Friday, February 11, 2011

My Weekend Crush

When I started to watch “Winter’s Bone,” I was worried I wasn’t going to make it through 100 minutes of poverty, violence and depression. And I was also really scared they might end up eating the horse, or one of those dogs. But I stuck with the aggressively stark look at rural life in the Ozarks and was glad I did. Not just for the honest story it told about life on the edges of society, but for the carefully calibrated performance by Jennifer Lawrence. Nothing in Jennifer’s resume would really suggest she could pull off such a feat. It’s not that she was bad before, it’s that most of her credits were intensely middling: “The Bill Engvall Show,” “Not Another High School Show,’ guest spots on “Medium.” Nothing that would scream: I’m about to earn my first Oscar nomination by the age of 20.

Yet in “Winter’s Bone” she is in nearly every scene and remains quietly riveting throughout. It’s not that her part is necessarily showy – Hailee Steinfeld’s role in “True Grit” is more of a standard-issue showcase. But it’s that she remains so level and determined. This is a woman who, despite everything the universe has thrown at her – will not be denied. She is going to find her father, dead or alive. You can’t starve it out of her. You can’t scare it out of her. You certainly can’t beat it out of her. Though, Lord, do they try. And, I don’t know about you, but I got a definite vibe from her Ree Dolly. There was just something about her walk, and the way her best friend always called her Sweetpea. After a little research I found my ping was justified, in the book there is more of an implied relationship between the two young women. But its unrealized subtext ultimately doesn’t detract from a film that is as at once inspiring as it is bleak. As hard as “Winter’s Bone” is to watch at times, it’s even harder to stop watching Jennifer. Happy weekend, all.

10 comments:

Rachelle Headey said...

The film is really brave and as a character in the center of the attention as it is 'Ree' she really carries the film and doesn't dissapoint...and yeah she's really beautiful! (Btw - she has 'The Burning Plain', altough I didn't see it...)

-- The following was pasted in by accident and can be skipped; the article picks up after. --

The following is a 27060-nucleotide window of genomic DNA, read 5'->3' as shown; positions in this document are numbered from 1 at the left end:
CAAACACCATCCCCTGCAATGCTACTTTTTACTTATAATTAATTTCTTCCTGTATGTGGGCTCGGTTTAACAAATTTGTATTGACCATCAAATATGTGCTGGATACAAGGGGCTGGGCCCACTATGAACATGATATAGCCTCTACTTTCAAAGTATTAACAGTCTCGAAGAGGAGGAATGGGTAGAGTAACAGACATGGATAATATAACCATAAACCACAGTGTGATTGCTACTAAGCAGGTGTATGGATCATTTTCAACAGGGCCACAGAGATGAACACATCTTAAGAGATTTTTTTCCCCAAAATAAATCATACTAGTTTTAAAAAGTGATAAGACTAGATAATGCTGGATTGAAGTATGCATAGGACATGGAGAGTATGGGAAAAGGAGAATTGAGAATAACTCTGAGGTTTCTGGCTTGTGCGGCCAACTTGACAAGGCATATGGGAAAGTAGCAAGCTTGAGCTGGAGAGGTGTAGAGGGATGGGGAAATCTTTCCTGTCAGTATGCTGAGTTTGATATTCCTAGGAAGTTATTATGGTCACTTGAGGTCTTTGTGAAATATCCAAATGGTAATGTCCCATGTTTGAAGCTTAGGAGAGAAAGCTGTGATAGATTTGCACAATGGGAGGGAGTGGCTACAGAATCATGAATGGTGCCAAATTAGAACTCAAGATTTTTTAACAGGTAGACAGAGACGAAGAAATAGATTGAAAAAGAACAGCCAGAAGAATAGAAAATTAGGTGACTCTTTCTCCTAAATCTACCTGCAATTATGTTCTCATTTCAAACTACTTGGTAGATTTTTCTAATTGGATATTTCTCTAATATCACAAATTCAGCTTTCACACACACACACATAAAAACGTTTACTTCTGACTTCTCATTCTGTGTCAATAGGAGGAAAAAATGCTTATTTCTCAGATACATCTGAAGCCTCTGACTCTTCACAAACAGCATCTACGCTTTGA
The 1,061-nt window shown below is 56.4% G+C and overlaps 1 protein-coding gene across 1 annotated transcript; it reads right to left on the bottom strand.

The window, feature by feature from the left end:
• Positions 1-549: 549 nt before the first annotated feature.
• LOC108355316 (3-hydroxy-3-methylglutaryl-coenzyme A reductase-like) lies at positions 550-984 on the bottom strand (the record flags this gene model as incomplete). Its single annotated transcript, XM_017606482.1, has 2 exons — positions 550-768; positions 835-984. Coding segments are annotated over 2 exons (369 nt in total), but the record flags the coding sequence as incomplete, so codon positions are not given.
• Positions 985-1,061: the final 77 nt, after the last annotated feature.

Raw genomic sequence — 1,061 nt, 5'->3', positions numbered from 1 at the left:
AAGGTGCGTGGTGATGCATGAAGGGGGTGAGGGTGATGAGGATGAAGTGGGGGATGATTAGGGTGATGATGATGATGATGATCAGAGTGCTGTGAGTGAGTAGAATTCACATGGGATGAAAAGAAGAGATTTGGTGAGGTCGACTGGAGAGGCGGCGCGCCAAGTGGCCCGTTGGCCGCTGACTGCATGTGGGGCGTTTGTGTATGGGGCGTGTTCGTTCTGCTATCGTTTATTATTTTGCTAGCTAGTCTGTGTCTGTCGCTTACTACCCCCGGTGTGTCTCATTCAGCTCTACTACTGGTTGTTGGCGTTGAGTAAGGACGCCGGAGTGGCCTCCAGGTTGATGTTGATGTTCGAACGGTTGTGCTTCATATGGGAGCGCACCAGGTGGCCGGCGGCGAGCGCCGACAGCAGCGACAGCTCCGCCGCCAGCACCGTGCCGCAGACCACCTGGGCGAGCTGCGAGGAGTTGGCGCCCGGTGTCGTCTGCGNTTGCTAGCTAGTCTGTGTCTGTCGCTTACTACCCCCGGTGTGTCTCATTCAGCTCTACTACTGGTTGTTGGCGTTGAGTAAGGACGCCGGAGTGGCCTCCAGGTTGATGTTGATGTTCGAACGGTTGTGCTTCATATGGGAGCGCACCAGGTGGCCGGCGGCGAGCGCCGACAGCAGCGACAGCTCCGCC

Emma said...

In the book, Ree is flat out in love with her friend, who's just had a kid with some other guy. It's stated that they've been in a relationship of sorts, and their relationship is one of the few positives in ree's otherwise crushing life. Great book, well worth a read. I had no idea about Ree's sexuality before buying it, and 2 seconds into their first scene together I was like 'hold the phone'.

Anonymous said...

I LOVED this film - And it fulfils the Bechdel ruling too. In fact, it's an ensemble piece for women - the number of men that have any visibility is minimal. It's grim, but it's real - and US films rarely show the real when it comes to poor (i.e. not rich) people. Completely unromanticized, completely gripping. My friends here in UK were gripped by this film.

ERRRRRRRN said...

In her little Rolling Stone profile, when she referred to her younger days as a tomboy, she said she was "dykey"...love it!

cocoro said...

i see, did you read that book?

i don't know the book, so i googled.

it seems like, people commented that,

it's about the girl's journey to find better

life by finding her father to save their house.

um?

okay~ generally literature subject is like,

you know something poverty, heartbreak,

or criminal, something unusual but appealing

people's senses. better word comes up my mind

exaggeration! how about that?

thanks for the posting,

i will try to see it when the dvd comes out.

Chrissy said...

You should read the book. Their relationship is yet one more reason that I really rooted for Ree.

JadedRogue said...

and you were warned about the chainsaw, which is the only place my GF said a word during the movie

TheWeyrd1 said...

Hmmm...so another award nominated strong woman role that has a tinge of queer sensibility. If I were some old white hollywood guy, I'd be saying, "See, I told you it's bad to have women in strong roles, they're all lesbians!" Fortunately, I'm not an old white hollywood guy...heh!

yogurt said...

Winter's Bone is next in my queue. I hope to compare notes after next weekend.

Anonymous said...

Nothing in Jennifer's resume? For once, Ms Snarker I disagree with you. Her performance as Agnes in the Poker House directed by Lori Petty was very different, yet she carried that film again as a young girl trying to hold her family together against incredible odds.